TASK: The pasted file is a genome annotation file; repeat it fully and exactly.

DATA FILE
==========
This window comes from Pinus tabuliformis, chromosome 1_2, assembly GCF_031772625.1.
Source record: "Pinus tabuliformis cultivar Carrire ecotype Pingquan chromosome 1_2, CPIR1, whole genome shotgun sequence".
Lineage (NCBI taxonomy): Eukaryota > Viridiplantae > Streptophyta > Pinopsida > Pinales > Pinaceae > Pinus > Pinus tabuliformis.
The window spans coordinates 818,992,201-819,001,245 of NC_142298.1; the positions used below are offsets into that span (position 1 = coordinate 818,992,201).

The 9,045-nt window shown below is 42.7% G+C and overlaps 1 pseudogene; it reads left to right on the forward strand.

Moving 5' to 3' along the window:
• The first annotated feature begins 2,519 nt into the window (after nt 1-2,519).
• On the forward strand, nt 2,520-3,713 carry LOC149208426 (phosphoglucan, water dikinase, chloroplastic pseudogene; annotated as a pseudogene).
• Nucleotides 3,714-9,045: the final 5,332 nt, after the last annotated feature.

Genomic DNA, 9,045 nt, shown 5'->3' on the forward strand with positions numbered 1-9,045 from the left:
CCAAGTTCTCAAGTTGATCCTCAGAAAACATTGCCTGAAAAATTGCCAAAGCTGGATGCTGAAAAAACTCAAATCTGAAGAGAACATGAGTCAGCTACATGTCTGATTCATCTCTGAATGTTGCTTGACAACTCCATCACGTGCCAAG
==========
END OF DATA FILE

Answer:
This window comes from Pinus tabuliformis, chromosome 1_2, assembly GCF_031772625.1.
Source record: "Pinus tabuliformis cultivar Carrire ecotype Pingquan chromosome 1_2, CPIR1, whole genome shotgun sequence".
Lineage (NCBI taxonomy): Eukaryota > Viridiplantae > Streptophyta > Pinopsida > Pinales > Pinaceae > Pinus > Pinus tabuliformis.
The window spans coordinates 818,992,201-819,001,245 of NC_142298.1; the positions used below are offsets into that span (position 1 = coordinate 818,992,201).

The 9,045-nt window shown below is 42.7% G+C and overlaps 1 pseudogene; it reads left to right on the forward strand.

Moving 5' to 3' along the window:
• The first annotated feature begins 2,519 nt into the window (after nt 1-2,519).
• On the forward strand, nt 2,520-3,713 carry LOC149208426 (phosphoglucan, water dikinase, chloroplastic pseudogene; annotated as a pseudogene).
• Nucleotides 3,714-9,045: the final 5,332 nt, after the last annotated feature.

Genomic DNA, 9,045 nt, shown 5'->3' on the forward strand with positions numbered 1-9,045 from the left:
CCAAGTTCTCAAGTTGATCCTCAGAAAACATTGCCTGAAAAATTGCCAAAGCTGGATGCTGAAAAAACTCAAATCTGAAGAGAACATGAGTCAGCTACATGTCTGATTCATCTCTGAATGTTGCTTGACAACTCCATCACGTGCCAAG